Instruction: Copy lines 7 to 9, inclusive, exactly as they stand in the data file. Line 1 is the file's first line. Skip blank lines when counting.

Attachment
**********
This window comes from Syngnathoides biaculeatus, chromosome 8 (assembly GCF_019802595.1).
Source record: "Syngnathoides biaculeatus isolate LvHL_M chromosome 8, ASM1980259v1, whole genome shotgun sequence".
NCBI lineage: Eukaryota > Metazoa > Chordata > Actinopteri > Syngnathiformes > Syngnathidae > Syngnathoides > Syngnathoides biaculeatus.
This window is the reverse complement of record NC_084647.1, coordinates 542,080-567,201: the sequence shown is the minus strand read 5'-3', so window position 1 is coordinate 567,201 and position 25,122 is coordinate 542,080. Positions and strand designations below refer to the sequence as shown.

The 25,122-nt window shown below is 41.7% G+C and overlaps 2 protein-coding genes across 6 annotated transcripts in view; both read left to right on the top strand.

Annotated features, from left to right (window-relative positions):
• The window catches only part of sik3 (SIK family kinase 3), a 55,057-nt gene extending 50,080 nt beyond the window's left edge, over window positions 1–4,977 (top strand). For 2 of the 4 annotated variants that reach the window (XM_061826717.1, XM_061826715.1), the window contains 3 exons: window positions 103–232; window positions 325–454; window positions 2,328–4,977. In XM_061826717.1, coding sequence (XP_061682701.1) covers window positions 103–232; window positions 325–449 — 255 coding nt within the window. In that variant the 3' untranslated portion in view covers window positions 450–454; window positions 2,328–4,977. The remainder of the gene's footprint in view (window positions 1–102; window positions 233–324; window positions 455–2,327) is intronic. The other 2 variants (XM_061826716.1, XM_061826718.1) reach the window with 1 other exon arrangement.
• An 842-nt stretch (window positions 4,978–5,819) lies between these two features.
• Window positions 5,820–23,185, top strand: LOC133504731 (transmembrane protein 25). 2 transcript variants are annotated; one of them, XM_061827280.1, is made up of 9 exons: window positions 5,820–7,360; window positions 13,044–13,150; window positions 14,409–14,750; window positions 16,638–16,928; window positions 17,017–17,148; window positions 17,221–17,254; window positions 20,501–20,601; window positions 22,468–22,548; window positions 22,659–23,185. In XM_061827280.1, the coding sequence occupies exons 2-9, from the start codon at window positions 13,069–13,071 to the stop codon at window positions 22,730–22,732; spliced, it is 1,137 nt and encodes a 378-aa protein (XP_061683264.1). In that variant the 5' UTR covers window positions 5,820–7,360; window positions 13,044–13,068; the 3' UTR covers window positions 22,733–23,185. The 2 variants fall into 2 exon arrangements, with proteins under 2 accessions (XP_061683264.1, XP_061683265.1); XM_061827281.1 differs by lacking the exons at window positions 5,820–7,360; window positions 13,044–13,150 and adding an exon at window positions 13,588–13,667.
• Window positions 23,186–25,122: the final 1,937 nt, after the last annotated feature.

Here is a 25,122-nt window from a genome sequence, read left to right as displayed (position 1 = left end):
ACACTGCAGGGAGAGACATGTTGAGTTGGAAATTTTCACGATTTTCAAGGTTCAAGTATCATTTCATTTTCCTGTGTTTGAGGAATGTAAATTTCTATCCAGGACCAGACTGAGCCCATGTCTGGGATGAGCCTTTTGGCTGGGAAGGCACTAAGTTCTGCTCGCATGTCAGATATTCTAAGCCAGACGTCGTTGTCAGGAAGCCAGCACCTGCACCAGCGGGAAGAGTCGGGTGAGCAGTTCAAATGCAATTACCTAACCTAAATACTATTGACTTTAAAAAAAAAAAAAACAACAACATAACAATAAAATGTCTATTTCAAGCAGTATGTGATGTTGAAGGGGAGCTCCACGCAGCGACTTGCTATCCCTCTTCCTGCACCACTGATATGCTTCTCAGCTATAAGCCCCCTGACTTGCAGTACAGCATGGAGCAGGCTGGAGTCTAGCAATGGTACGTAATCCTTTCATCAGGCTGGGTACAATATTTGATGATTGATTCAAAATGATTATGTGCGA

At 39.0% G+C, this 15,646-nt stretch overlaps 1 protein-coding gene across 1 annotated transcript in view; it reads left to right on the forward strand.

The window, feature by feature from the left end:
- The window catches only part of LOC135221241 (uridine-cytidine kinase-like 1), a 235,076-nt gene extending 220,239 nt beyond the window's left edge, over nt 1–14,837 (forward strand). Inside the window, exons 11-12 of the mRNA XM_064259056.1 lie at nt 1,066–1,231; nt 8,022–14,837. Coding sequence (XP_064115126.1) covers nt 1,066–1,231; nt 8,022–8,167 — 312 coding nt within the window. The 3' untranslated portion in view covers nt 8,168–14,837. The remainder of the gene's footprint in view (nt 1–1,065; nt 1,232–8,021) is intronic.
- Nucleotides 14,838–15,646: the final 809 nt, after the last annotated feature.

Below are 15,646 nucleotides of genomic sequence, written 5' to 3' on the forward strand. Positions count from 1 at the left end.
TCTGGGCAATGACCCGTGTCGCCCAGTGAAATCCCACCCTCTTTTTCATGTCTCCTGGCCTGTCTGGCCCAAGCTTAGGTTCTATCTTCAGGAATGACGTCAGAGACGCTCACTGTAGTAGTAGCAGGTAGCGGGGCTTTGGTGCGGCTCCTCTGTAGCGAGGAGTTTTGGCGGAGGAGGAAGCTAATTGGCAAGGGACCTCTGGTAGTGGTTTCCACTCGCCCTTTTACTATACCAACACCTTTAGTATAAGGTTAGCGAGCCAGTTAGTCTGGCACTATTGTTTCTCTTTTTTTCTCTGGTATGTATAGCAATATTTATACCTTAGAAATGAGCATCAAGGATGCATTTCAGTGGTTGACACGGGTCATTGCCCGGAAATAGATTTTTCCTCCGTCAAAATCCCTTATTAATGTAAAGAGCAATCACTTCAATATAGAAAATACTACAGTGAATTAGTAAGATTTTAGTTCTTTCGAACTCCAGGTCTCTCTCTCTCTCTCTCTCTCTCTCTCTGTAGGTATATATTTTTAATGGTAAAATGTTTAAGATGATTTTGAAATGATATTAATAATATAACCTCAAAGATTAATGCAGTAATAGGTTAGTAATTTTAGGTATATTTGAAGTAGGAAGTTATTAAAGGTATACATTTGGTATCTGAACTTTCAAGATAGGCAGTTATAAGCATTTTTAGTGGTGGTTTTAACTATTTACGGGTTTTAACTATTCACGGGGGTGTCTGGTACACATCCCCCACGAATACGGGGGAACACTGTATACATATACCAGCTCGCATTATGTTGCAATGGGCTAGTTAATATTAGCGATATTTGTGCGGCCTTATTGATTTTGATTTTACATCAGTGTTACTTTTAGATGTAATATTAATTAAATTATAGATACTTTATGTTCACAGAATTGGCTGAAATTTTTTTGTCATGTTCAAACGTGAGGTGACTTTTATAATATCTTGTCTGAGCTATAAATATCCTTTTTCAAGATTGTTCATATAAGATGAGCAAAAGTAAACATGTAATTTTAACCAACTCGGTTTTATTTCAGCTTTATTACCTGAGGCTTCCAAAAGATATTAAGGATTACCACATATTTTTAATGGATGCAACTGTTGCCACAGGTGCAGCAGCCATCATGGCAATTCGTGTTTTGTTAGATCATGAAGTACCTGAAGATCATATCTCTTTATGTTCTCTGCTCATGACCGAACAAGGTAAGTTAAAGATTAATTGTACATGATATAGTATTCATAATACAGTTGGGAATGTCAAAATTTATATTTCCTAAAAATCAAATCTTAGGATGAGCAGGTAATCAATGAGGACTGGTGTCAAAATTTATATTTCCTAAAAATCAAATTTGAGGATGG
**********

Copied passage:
• The window catches only part of sik3 (SIK family kinase 3), a 55,057-nt gene extending 50,080 nt beyond the window's left edge, over window positions 1–4,977 (top strand). For 2 of the 4 annotated variants that reach the window (XM_061826717.1, XM_061826715.1), the window contains 3 exons: window positions 103–232; window positions 325–454; window positions 2,328–4,977. In XM_061826717.1, coding sequence (XP_061682701.1) covers window positions 103–232; window positions 325–449 — 255 coding nt within the window. In that variant the 3' untranslated portion in view covers window positions 450–454; window positions 2,328–4,977. The remainder of the gene's footprint in view (window positions 1–102; window positions 233–324; window positions 455–2,327) is intronic. The other 2 variants (XM_061826716.1, XM_061826718.1) reach the window with 1 other exon arrangement.
• An 842-nt stretch (window positions 4,978–5,819) lies between these two features.
• Window positions 5,820–23,185, top strand: LOC133504731 (transmembrane protein 25). 2 transcript variants are annotated; one of them, XM_061827280.1, is made up of 9 exons: window positions 5,820–7,360; window positions 13,044–13,150; window positions 14,409–14,750; window positions 16,638–16,928; window positions 17,017–17,148; window positions 17,221–17,254; window positions 20,501–20,601; window positions 22,468–22,548; window positions 22,659–23,185. In XM_061827280.1, the coding sequence occupies exons 2-9, from the start codon at window positions 13,069–13,071 to the stop codon at window positions 22,730–22,732; spliced, it is 1,137 nt and encodes a 378-aa protein (XP_061683264.1). In that variant the 5' UTR covers window positions 5,820–7,360; window positions 13,044–13,068; the 3' UTR covers window positions 22,733–23,185. The 2 variants fall into 2 exon arrangements, with proteins under 2 accessions (XP_061683264.1, XP_061683265.1); XM_061827281.1 differs by lacking the exons at window positions 5,820–7,360; window positions 13,044–13,150 and adding an exon at window positions 13,588–13,667.